On February 28, 2018, the Department of Justice's (DOJ) Civil Rights Division announced a new Sexual Harassment in the Workplace Initiative (SHWI) that will focus on combating workplace sexual harassment in the public sector. The DOJ Civil Rights Division enforces Title VII of the Civil Rights Act of 1964 (Title VII) against state and local government employers. Through its new initiative, the DOJ seeks to hold state and local governments accountable for sex discrimination, including sexual harassment, which Title VII prohibits. This effort may also be directed at private government contractors through an executive order that gives the Department of Labor (DOL) authority to investigate employment discrimination under Title VII, and make referrals to DOJ for further investigation and enforcement.
Summary of the New Initiative
Title VII prohibits employment discrimination and retaliation on the basis of race, color, national origin, sex (including pregnancy), and religion. Sexual harassment is prohibited under the law because it is a form of sex discrimination. Complaints under Title VII are filed with the Equal Employment Opportunity Commission, and upon referral the DOJ Civil Rights Division has authority to pursue enforcement actions against state and local government employers. The Division also has authority to initiate investigations and pursue enforcement actions against state and local government employers where a “pattern or practice” of employment discrimination is believed to exist.1
The SHWI promises a renewed focus on sexual harassment in the DOJ's enforcement of sex discrimination under Title VII.2 It also prioritizes the development of effective remedial measures, including identifying changes to existing employer practices and policies that will result in safe work environments.3
First Enforcement Action
In the press release announcing the SHWI, the DOJ also announced its first related enforcement action: a civil lawsuit against the City of Houston alleging that the Houston Fire Department (HFD) violated Title VII by allowing the sexual harassment of two female firefighters. The DOJ's complaint alleges that the harassment culminated in death threats and vulgar slurs written on the walls of fire station work and living spaces and on personal possessions. This conduct continued, the complaint alleges, despite at least nine complaints to management. The DOJ seeks monetary relief on behalf of the two female firefighters, as well as injunctive relief requiring HFD to develop and implement policies that prevent sex discrimination and retaliation.4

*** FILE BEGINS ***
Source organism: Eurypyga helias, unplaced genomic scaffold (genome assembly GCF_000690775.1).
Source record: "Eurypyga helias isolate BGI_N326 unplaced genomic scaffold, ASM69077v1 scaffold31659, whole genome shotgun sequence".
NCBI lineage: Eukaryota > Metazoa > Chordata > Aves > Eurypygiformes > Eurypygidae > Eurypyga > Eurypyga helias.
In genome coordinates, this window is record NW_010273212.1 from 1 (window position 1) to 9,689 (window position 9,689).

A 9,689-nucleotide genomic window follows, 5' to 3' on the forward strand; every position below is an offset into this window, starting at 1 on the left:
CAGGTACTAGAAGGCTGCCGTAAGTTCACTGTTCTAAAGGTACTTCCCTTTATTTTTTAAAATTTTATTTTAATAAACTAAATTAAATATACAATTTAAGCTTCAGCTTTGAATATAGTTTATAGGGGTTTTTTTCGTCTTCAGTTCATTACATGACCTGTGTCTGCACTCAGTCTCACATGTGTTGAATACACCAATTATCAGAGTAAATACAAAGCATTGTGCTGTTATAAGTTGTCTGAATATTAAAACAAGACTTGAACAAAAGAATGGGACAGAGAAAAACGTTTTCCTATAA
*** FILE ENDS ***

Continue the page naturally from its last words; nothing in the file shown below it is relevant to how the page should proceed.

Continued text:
Implications for Private Government Contractors
Executive Order 11246 (EO 11246) prohibits certain federal government contractors and subcontractors from engaging in employment discrimination prohibited under Title VII. EO 11246 (which is also the source of covered contractors' affirmative action obligations) is administered by the DOL's Office of Federal Contract Compliance Programs, and, upon referral, the DOJ has authority to investigate and pursue enforcement actions against private contractors and subcontractors in federal court.
The SHWI may signal the DOJ's commitment to enforce Title VII more aggressively, with a focus on the eradication of sexual harassment in the workplace.5 Pursuant to EO 11246, and consistent with the priorities expressed in the SHWI, the DOL may also begin to increase referrals of sexual harassment allegations involving private contractors and subcontractors for further DOJ investigation.
In an effort to prevent violations of Title VII and protect against government scrutiny and DOJ referral under EO 11246, private contractors should review their policies and practices, and where not already in place, consider taking the following steps:
- Ensure that companywide nondiscrimination policies include clear policies on sexual misconduct, harassment, and retaliation, and that these policies are distributed to all employees.
- Implement a clear and effective complaint process for employees to escalate issues of sexual harassment, discrimination, and retaliation in the workplace. The avenues for lodging a complaint should be made clear to all employees.
- Establish a written protocol for responding to complaints, including when and how they should be escalated.
- Maintain sufficient human resource capabilities to appropriately process, track, and respond to complaints.
- Provide mandatory training to employees—including management—on preventing sexual harassment and misconduct. Training should be administered during new employee onboarding, and to all employees on a regular basis. Training should include programs to help managers and other employees recognize potential issues and learn how to elevate them when necessary. Attendance should be tracked and reported to human resources and company management.